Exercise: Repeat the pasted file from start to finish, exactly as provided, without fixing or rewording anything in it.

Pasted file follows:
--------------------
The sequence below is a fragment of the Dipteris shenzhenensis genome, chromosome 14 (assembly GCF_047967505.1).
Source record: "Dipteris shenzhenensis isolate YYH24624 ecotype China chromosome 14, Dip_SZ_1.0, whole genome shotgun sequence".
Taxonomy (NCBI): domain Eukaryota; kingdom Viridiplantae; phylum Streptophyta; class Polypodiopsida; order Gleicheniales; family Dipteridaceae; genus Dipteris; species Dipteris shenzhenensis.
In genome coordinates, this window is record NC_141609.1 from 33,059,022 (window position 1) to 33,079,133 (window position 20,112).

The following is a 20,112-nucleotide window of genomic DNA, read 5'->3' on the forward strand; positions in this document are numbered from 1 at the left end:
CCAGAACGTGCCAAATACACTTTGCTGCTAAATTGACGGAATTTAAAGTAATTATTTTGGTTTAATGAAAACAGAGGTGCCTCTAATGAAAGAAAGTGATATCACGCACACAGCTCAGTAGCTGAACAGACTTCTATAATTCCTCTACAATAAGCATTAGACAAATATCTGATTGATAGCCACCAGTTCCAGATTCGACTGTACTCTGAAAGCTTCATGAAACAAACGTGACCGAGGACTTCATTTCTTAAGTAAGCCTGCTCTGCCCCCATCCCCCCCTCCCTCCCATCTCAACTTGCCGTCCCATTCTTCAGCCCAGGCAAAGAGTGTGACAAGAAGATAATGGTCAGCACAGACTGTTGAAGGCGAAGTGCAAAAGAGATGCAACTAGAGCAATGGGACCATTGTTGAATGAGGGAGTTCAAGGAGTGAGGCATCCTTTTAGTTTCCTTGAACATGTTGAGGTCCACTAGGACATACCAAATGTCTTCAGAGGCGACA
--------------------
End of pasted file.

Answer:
The sequence below is a fragment of the Dipteris shenzhenensis genome, chromosome 14 (assembly GCF_047967505.1).
Source record: "Dipteris shenzhenensis isolate YYH24624 ecotype China chromosome 14, Dip_SZ_1.0, whole genome shotgun sequence".
Taxonomy (NCBI): domain Eukaryota; kingdom Viridiplantae; phylum Streptophyta; class Polypodiopsida; order Gleicheniales; family Dipteridaceae; genus Dipteris; species Dipteris shenzhenensis.
In genome coordinates, this window is record NC_141609.1 from 33,059,022 (window position 1) to 33,079,133 (window position 20,112).

The following is a 20,112-nucleotide window of genomic DNA, read 5'->3' on the forward strand; positions in this document are numbered from 1 at the left end:
CCAGAACGTGCCAAATACACTTTGCTGCTAAATTGACGGAATTTAAAGTAATTATTTTGGTTTAATGAAAACAGAGGTGCCTCTAATGAAAGAAAGTGATATCACGCACACAGCTCAGTAGCTGAACAGACTTCTATAATTCCTCTACAATAAGCATTAGACAAATATCTGATTGATAGCCACCAGTTCCAGATTCGACTGTACTCTGAAAGCTTCATGAAACAAACGTGACCGAGGACTTCATTTCTTAAGTAAGCCTGCTCTGCCCCCATCCCCCCCTCCCTCCCATCTCAACTTGCCGTCCCATTCTTCAGCCCAGGCAAAGAGTGTGACAAGAAGATAATGGTCAGCACAGACTGTTGAAGGCGAAGTGCAAAAGAGATGCAACTAGAGCAATGGGACCATTGTTGAATGAGGGAGTTCAAGGAGTGAGGCATCCTTTTAGTTTCCTTGAACATGTTGAGGTCCACTAGGACATACCAAATGTCTTCAGAGGCGACA